Paul Singer, USA TODAY
Inaugural weekend brought two enormous and potentially historic events that were essentially in direct opposition to each other. Here are a few top takeaways from the weekend:
A nation truly, deeply divided
On Friday, tens of thousands of people gathered on the National Mall to watch the inauguration of Donald Trump as the 45th president of the United States. On Saturday, tens of thousands of people staged a rally on the same ground to protest the inauguration of Donald Trump, with similar protests in cities around the country. We won't get into a fight here about numbers, and whether Trump or his opponents had better turnout. But the fact that the numbers are comparable demonstrates just how deep the split [JB emphasis] is in the populace Trump now has to lead.
It is clear that Trump has the power to begin making changes in the nation immediately; it is not clear what power his opponents have to stop him. Trump appears to be entering office with historically low public approval ratings, but his trajectory thus far has completely confounded polls and traditional political calculation. The next hundred days will be a test of whether the president and his supporters have the political clout to drive dramatic change in public policy.
Bring your pitchforks, but also your salad forks
Trump's inaugural address was a bareknuckle attack on Washington insiders and political elites. "For too long, a small group in our nation's Capital has reaped the rewards of government while the people have borne the cost," he said. "Washington flourished — but the people did not share in its wealth. ... And while they celebrated in our nation's capital, there was little to celebrate for struggling families all across our land."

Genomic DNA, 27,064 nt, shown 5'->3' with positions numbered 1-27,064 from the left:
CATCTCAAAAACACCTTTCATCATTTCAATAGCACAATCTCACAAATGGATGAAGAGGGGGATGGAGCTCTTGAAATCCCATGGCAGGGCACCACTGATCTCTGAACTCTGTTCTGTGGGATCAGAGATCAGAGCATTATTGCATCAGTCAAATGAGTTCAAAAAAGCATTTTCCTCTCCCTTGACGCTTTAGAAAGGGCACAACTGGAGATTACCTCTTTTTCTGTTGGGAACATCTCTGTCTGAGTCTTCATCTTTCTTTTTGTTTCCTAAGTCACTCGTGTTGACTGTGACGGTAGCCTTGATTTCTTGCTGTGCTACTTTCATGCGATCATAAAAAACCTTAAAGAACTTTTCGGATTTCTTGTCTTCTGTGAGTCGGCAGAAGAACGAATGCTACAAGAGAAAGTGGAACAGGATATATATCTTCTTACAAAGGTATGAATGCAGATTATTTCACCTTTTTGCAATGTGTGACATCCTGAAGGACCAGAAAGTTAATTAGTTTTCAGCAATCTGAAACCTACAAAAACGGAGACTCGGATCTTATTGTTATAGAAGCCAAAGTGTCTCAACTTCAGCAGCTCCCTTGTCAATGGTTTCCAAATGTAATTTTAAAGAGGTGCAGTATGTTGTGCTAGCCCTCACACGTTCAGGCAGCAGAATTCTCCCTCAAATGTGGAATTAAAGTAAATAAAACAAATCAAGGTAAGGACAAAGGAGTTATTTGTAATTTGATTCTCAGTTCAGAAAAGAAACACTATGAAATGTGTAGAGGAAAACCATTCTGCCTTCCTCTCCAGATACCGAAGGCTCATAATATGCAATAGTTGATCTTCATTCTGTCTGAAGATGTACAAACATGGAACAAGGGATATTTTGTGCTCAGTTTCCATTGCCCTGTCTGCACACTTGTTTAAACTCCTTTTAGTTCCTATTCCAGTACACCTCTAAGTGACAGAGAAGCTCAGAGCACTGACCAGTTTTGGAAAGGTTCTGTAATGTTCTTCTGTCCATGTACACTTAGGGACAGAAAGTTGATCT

But then Trump went inside the Capitol for a lobster luncheon with these same elites, including Bill and Hillary Clinton, whom Trump praised, saying "I have a lot of respect for those two people." Republican mega-donor Sheldon Adelson was in the room, as were some of the captains of industry Trump has chosen for his Cabinet, including Treasury secretary nominee Steven Mnuchin, a former executive at Goldman Sachs. The new president has assembled a leadership team that is apparently the wealthiest in modern history, and his inaugural committee raised about $100 million from private donors to underwrite the weekend's events, nearly double what Barack Obama raised eight years ago.
Change is going to come fast ...
Before the first day was over, Trump was already reshaping the government. He issued an executive order directing federal agencies to take any steps possible to limit or scale back implementation of the Affordable Care Act until Congress repeals it. The Obama White House website was archived and Trump's barebones White House website went live, with a list of priorities that included eliminating Obama's major climate change regulatory effort.
... but maybe not THAT fast.
The Senate quickly approved Trump's picks of James Mattis for secretary of Defense and John Kelly for Homeland Security, but Democrats balked at quick approval of Rep. Mike Pompeo for CIA director, bumping his vote until Monday. When Obama was sworn in in 2009, the Senate confirmed seven of his Cabinet nominees within hours. Trump may have to wait more than a week to have as many Cabinet slots filled, as Democrats have raised ethics concerns about several nominees.
Has a leaf been turned?
Trump has not tweeted a hostile comment at an adversary since Wednesday morning, when he attacked NBC News for underplaying his role in corporate announcements that they are investing in U.S. jobs. Since then, his tweets have been thanks for groups (including Fox News) and individuals who contributed to or had nice things to say about his inauguration and snippets of his inaugural address.
So perhaps the swearing-in has made his Twitter persona more presidential.
The mystery of Melania remains
For inaugural weekend, Melania Trump played the part of a beautiful, silent spouse. As with all first ladies, her outfits for the swearing-in and the inaugural balls were the talk of the town, and she received universally high praise. But it remains unclear exactly what her role will be in her husband's administration. She said during the campaign that she wanted to take up the cause of stopping online bullying, but there has been no discussion of that effort since the election. She is also not likely to be in Washington much at the beginning of the Trump administration. The president has said she and the couple's 10-year-old son, Barron, will stay in New York until the end of the school year in June.
It is a unique arrangement — like almost everything else about the Trump White House.